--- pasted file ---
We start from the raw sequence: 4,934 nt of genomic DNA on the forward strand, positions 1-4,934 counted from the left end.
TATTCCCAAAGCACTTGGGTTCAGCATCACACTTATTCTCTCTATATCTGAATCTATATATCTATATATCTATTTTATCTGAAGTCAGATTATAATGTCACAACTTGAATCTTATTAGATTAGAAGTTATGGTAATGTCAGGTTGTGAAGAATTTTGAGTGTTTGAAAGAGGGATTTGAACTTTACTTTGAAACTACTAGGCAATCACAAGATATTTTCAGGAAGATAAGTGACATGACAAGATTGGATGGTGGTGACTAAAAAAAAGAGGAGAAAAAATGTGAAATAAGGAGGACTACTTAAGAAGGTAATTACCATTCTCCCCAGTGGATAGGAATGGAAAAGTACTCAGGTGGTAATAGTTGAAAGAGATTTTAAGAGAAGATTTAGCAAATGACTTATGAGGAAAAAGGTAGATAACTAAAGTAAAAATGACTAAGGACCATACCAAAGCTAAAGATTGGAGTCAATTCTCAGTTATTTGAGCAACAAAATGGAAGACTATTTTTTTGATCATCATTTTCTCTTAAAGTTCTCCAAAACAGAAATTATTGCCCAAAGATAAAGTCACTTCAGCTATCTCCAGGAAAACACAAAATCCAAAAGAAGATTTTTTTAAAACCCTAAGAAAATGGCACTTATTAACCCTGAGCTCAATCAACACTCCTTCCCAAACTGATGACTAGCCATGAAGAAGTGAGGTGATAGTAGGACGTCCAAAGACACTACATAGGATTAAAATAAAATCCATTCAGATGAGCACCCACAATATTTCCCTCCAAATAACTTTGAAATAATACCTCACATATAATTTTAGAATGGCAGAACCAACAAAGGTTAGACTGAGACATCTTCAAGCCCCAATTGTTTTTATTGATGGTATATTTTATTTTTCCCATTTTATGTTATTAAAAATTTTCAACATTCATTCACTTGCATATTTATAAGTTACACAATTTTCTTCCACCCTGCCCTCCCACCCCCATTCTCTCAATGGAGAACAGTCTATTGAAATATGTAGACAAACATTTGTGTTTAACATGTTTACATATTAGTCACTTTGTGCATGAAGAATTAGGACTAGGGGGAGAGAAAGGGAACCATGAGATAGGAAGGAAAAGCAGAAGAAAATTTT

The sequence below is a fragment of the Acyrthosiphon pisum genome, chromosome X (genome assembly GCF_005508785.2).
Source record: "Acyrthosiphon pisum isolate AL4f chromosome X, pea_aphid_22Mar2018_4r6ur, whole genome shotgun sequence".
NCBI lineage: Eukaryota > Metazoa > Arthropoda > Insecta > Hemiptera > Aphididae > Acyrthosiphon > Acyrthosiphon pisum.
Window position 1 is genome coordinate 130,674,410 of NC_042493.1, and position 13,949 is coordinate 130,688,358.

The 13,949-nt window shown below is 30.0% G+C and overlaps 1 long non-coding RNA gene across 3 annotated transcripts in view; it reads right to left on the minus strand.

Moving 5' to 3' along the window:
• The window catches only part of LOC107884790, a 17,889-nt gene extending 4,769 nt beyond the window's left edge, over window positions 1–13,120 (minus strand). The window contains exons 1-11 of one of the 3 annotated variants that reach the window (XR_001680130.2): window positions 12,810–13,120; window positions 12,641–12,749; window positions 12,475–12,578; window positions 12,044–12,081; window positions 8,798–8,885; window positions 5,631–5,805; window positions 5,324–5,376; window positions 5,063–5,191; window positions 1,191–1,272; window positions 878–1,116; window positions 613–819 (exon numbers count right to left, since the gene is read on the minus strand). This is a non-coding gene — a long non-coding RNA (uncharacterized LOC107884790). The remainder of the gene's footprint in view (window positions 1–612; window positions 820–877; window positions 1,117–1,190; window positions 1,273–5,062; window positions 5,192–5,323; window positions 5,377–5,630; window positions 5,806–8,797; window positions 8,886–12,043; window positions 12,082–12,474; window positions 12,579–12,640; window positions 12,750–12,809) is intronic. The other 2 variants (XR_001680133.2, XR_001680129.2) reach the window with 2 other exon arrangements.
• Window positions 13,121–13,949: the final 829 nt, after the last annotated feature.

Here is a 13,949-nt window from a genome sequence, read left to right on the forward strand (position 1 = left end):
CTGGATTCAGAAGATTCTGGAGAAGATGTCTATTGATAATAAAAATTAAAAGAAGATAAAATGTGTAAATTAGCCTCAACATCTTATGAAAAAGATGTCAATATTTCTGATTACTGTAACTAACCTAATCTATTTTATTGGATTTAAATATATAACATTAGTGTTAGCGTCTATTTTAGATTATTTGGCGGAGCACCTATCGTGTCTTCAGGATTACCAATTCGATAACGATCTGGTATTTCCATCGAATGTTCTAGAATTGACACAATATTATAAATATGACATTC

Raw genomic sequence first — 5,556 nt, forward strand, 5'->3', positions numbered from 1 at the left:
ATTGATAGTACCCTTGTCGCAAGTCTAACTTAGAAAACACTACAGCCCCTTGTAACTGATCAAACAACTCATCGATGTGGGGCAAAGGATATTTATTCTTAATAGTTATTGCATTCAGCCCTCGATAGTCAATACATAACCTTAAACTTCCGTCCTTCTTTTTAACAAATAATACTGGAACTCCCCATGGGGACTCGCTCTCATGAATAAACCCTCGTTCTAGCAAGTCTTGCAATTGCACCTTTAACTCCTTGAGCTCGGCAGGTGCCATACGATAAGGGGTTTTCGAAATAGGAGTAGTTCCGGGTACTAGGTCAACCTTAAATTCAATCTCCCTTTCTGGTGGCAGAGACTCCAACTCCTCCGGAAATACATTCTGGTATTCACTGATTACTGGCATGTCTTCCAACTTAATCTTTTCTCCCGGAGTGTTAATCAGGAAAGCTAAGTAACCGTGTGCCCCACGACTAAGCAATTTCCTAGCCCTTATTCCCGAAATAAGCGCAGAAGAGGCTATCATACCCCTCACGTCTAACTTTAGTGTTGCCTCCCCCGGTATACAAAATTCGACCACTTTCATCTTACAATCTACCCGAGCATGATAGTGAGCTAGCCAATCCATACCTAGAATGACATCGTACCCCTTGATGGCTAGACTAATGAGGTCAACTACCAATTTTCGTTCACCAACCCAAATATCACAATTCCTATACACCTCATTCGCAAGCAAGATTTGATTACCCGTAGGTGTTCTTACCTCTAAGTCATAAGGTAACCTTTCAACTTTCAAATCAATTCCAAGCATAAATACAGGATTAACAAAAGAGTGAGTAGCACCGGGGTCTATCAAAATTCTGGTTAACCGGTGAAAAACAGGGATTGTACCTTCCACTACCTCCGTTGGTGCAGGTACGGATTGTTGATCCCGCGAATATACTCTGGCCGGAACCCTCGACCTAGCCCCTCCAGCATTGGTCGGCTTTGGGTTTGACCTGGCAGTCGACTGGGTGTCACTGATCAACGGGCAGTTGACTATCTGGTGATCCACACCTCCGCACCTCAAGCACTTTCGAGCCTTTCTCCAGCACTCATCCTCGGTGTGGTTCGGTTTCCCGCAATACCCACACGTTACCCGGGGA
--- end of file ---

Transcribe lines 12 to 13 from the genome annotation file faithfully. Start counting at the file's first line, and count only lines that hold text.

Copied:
CTGGATTCAGAAGATTCTGGAGAAGATGTCTATTGATAATAAAAATTAAAAGAAGATAAAATGTGTAAATTAGCCTCAACATCTTATGAAAAAGATGTCAATATTTCTGATTACTGTAACTAACCTAATCTATTTTATTGGATTTAAATATATAACATTAGTGTTAGCGTCTATTTTAGATTATTTGGCGGAGCACCTATCGTGTCTTCAGGATTACCAATTCGATAACGATCTGGTATTTCCATCGAATGTTCTAGAATTGACACAATATTATAAATATGACATTC

Raw genomic sequence first — 5,556 nt, forward strand, 5'->3', positions numbered from 1 at the left: